Player moves:

The first major move by the Twins was to trade highly regarded outfielder Denard Span to the Nationals for highly regarded starting pitching prospect Alex Meyer.

Without Meyer, the Twins’ sole “top 30” prospect this offseason would have been an infielder (3B Miguel Sano) who had not played above Class A yet.

Less than two weeks later, the Indians made their first major move. They participated in a three-team, multi-player trade that saw them saying good-bye to highly regarded outfielder Shin-Soo Choo, in return for highly regarded starting pitching prospect Trevor Bauer (yes, there were other lesser pieces involved, too).

 Without Bauer, the tribe’s sole “top 30” prospect this offseason would have been an infielder (SS Francisco Lindor) who had not played above Class A yet.

Both teams had made a clear signal with their initial deals that they were heading toward an offseason of rebuilding for the future. The Twins took that signal to another level by also trading outfielder Ben Revere to the Phillies for pitcher Vance Worley (who won’t be arbitration eligible until 2014) and pitching prospect Trevor May.

Before the end of the year, however, both teams made moves that could arguably be viewed as efforts to pacify their fan bases by showing they weren’t totally giving up on 2013. The Indians signed Mark Reynolds in December, while the Twins inked veteran pitchers Kevin Correia, Mike Pelfrey and Rich Harden before year-end.

Still, as 2013 dawned, it was apparent to most of us that both teams were more interested in setting themselves up to compete a couple of years in the future than in 2013.

Well, we were half right anyway. The Twins front office took a few weeks off, apparently, and made no moves of any significance until signing pitcher Rafael Perez to a minor league contract last week.

The Indians, however, have continued to stay busy… and not just with tweaking their roster around the edges on minor league deals with invitations to Spring Training.

On January 4, they signed Nick Swisher to a four year contract, plus an option, and just for good measure, also inked pitcher Brett Myers to a one year contract.

Over the following couple of weeks, they signed minor league deals with a number of players, such as pitchers Scott Kazmir and Matt Capps.

Then they added pitcher Daisuke Matsuzaka.

Finally, they added outfielder Michael Bourn on another four year contract, plus an option.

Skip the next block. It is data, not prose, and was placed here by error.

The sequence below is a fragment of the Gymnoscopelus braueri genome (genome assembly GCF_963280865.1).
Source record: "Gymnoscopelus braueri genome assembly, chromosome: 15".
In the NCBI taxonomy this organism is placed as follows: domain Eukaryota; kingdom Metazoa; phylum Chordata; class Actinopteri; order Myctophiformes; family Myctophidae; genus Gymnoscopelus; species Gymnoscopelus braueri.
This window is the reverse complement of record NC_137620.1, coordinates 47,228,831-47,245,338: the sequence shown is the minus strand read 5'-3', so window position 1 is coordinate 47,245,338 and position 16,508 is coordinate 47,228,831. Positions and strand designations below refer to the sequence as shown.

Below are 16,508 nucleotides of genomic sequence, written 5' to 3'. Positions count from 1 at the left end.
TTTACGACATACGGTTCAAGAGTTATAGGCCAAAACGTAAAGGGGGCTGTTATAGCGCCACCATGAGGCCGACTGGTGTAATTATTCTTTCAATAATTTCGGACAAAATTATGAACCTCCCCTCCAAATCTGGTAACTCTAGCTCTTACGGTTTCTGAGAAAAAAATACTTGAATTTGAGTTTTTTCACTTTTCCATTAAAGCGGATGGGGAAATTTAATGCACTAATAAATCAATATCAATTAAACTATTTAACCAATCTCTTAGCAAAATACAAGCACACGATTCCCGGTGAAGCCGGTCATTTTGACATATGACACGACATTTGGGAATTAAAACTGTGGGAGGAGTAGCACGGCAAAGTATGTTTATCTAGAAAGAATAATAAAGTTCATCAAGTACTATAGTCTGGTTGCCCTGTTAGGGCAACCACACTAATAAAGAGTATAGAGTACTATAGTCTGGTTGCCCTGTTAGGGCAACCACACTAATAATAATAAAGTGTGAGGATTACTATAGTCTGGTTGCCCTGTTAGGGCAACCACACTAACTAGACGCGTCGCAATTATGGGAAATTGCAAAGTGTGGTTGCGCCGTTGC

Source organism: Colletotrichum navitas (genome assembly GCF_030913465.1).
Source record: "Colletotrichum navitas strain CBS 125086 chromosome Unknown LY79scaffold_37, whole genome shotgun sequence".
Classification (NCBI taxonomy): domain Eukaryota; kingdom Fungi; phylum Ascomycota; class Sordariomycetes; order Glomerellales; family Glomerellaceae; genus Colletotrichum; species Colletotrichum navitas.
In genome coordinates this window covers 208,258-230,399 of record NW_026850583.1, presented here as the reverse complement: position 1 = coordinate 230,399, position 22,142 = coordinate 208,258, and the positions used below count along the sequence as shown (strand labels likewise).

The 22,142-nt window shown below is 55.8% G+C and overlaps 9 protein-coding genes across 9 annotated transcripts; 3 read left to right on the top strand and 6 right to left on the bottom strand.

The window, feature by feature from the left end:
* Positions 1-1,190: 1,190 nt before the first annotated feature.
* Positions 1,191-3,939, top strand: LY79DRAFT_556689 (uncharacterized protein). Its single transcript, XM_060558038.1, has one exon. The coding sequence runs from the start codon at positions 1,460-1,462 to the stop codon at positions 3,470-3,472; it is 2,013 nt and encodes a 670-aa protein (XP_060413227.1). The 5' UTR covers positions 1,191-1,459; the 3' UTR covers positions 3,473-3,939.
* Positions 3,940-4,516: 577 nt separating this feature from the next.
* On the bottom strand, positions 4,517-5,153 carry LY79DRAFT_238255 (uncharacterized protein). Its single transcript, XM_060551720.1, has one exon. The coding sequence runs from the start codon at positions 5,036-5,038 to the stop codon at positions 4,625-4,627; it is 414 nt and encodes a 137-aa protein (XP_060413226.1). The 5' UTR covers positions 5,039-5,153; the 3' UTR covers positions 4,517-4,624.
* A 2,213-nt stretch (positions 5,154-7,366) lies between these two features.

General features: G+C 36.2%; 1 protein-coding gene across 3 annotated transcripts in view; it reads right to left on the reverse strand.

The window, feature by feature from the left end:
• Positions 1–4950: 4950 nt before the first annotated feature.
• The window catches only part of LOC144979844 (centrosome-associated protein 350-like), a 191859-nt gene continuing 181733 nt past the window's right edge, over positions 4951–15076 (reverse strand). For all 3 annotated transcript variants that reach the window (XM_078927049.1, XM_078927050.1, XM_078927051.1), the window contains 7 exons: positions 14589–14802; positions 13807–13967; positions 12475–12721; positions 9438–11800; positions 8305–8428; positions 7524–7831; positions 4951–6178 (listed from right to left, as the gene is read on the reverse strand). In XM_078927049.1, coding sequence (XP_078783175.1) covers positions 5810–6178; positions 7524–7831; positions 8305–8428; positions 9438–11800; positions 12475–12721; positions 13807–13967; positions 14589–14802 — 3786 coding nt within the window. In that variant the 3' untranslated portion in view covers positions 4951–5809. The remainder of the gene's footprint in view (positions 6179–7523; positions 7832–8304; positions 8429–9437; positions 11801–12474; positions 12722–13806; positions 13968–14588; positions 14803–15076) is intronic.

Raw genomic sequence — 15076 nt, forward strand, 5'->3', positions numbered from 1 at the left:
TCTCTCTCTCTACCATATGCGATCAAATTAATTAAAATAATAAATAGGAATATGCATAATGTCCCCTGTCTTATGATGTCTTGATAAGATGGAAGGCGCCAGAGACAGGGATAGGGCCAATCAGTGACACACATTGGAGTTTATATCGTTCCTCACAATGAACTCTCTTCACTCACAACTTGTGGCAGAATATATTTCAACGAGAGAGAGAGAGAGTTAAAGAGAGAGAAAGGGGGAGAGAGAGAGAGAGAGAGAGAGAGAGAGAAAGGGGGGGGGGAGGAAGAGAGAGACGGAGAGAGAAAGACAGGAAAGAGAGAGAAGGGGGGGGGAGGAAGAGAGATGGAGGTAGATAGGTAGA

In all, Cleveland committed to $117 million of guaranteed money to free agents during the offseason.

One could easily argue that the Indians have done pretty much exactly what many of us hoped the Twins would do… make some trades and free agent signings that would make them stronger immediately AND add a pitching prospect that has the potential to grow in to someone that could head a rotation in the future.

As these two teams prepare for 2013 to open, the Twins have the deeper minor league organization, while the Indians have done more to improve the product on their Major League field in 2013.

As a Cedar Rapids Kernels fan, I’m thrilled with the depth of the Twins’ farm system right now. However, as a Twins fan, I’m disappointed that the front office did so little to follow through on their pledge to improve the current Major League product.

I have a difficult time understanding any of the arguments made that the Twins had to choose to either compete now or in the future… that they couldn’t do both… that good players won’t sign with losing teams.

It’s especially difficult to accept that argument when Cleveland did exactly that. Miraculously, the Tribe managed to not only trade for an excellent young starting pitching prospect, but also get some veteran free agents to sign with their 94-loss team! Those free agent signings came with a price, of course. The Indians lost some draft picks, although their first round pick this June was protected. Was that too much to give up in order to try to be more competitive with the Tigers in 2013? None of us can know that, yet.

In fact, it’s impossible to judge right this minute whether the Indians or the Twins had the better offseason. We can’t yet know whether the Tribe’s focus on improving this season will help them compete or bring more fans to their ballpark. Nor can we say, yet, whether the Twins’ actually did fail to improve their current roster. It will also be years before we know whether the prospects that the two teams acquired in trades will make them better teams 3, 4 or 5 years down the road.

What I do know is that, right now, both the Cleveland and Minnesota front offices are claiming that they have improved their current rosters enough to be more competitive this season than last, while acquiring needed young pitching talent for the future.

Right now, I agree with the claims of one of the two teams. I wish it were the other one.

– JC